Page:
Wednesday, January 27, 2010
You Probably Have One of These at Home
Actually, it's the lid on compost pails that makes what's in them stink. Vegetable matter rotting in an anaerobic environment smells bad because the bacteria needed for breaking it down also need air- so without it, they die and rot as well. It's why the gas we pass stinks (and why we have it in the first place), and how methane digesters create methane, and why an improperly aerated compost pile will smell like garbage. Vegetable matter rotting in an aerobic environment doesn't stink, which is why your compost pile doesn't stink if it's aerated properly.
I used to keep kitchen scraps in a lidded yogurt container until I couldn't stand going out to the compost pile nearly every day, sometimes twice, usually in the rain. And I couldn't stand the smell anymore. I nearly ordered one of those fancy compost pails online, but decided that part of the problem would still be there- it would smell bad- and also because I honestly couldn't decide which one I wanted. But I had to do something, so I recycled a gallon milk container by cutting straight down behind the opening so that I could leave on the handle, and then straight out to the front of the jug. It's nice because the handle makes carrying it a cinch, plus it also makes a nice backer so things don't go all over the wall when I toss them in. It washes up okay, doesn't stink, and the price was right: $0. And I'm reusing the carton (well, most of the carton). And I've said it before, and I'll say it again: reuse is the most energy-efficient form of recycling there is.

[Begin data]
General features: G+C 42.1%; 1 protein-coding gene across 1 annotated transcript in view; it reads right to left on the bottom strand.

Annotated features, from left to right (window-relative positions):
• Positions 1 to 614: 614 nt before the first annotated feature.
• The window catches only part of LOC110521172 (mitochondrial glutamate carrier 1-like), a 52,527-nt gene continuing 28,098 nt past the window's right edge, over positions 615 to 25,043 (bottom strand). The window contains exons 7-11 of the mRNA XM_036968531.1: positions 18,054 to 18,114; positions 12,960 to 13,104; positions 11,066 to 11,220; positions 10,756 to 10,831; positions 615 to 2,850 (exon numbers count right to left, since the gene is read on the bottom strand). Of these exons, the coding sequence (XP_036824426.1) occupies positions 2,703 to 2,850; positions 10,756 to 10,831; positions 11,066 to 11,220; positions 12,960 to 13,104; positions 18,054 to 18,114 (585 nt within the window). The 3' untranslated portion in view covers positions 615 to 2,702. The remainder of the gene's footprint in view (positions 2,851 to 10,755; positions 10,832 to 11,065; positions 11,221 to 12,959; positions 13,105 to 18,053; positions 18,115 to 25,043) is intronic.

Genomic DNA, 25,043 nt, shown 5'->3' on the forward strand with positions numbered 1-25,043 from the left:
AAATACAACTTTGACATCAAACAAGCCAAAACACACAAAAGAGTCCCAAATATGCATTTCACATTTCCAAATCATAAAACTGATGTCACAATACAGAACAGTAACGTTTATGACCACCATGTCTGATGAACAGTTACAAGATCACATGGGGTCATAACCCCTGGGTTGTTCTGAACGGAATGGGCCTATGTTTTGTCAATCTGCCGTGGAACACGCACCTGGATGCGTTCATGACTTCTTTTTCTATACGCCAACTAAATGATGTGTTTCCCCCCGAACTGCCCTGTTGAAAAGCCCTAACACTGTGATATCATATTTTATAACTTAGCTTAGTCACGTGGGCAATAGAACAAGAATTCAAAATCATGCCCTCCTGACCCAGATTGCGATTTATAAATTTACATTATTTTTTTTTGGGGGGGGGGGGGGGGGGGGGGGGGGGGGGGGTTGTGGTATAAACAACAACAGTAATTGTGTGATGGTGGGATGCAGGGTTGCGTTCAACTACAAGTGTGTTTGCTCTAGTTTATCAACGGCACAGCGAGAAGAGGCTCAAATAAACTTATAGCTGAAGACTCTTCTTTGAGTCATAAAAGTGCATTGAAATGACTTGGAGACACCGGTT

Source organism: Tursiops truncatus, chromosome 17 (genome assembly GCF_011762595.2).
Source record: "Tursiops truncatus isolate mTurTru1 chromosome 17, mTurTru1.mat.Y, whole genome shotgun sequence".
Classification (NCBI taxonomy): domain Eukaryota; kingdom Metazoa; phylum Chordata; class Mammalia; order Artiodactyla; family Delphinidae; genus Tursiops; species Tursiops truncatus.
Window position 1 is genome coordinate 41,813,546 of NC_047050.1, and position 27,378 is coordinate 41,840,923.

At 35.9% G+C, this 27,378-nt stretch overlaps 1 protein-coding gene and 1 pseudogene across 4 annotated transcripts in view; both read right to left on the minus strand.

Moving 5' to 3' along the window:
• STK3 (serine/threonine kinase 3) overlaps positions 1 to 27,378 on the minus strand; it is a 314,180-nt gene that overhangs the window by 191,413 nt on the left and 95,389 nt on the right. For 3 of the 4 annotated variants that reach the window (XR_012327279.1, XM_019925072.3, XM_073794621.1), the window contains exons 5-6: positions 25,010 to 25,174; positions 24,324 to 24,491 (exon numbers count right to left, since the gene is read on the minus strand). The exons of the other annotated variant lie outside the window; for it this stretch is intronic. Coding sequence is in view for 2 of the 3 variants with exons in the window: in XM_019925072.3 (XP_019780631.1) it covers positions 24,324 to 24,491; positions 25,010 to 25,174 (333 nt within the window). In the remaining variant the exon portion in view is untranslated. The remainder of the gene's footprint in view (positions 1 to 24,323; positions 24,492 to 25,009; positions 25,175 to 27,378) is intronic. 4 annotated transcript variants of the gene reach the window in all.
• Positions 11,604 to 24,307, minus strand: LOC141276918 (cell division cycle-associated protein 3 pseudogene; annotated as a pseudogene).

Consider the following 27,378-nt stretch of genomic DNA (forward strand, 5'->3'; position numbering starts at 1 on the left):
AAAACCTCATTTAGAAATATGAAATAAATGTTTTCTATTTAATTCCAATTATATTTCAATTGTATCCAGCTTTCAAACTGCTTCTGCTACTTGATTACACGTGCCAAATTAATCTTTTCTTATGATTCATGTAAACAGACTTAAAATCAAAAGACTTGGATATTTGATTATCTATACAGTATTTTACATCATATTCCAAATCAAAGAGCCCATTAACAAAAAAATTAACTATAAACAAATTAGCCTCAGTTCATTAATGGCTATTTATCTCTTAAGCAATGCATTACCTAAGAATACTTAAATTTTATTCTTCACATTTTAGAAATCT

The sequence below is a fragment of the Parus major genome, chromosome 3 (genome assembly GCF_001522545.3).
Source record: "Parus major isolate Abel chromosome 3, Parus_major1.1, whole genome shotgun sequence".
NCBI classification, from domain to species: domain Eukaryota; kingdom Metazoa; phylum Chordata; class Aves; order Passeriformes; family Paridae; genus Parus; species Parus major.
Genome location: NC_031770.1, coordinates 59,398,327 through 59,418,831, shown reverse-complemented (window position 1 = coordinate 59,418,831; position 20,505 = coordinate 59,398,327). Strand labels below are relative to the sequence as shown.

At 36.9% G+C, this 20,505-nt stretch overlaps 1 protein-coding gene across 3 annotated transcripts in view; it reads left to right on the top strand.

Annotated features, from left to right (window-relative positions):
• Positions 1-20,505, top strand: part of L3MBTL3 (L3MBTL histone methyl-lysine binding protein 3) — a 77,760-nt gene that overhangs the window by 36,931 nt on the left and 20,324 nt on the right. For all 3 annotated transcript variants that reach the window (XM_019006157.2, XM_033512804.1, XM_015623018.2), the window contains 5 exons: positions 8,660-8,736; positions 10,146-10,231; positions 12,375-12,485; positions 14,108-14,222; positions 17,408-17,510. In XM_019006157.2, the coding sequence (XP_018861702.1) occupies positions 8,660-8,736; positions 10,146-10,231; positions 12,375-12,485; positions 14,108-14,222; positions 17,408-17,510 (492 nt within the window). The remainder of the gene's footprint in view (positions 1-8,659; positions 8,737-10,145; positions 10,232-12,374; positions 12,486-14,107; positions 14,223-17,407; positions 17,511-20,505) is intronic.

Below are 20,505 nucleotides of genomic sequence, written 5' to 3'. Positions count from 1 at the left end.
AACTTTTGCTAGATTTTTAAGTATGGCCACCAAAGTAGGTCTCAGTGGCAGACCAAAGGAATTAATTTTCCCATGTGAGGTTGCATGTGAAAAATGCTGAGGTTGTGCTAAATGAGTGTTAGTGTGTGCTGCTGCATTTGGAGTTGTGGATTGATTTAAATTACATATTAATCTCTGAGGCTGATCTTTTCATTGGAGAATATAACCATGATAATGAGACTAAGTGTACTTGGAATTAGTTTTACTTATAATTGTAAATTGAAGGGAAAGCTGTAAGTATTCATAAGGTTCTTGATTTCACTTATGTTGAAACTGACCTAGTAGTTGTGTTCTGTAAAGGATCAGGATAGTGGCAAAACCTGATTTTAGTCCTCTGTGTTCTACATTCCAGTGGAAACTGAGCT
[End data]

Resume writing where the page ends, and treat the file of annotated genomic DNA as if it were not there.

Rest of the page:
It's certainly not the most glamorous thing to sit out on the counter, but anybody visiting will get the idea of how things are at our house pretty quickly. Now that you know all this, and even if you don't try my compost pail, you should probably go out and turn your compost pile. And don't feel bad- mine needs it too.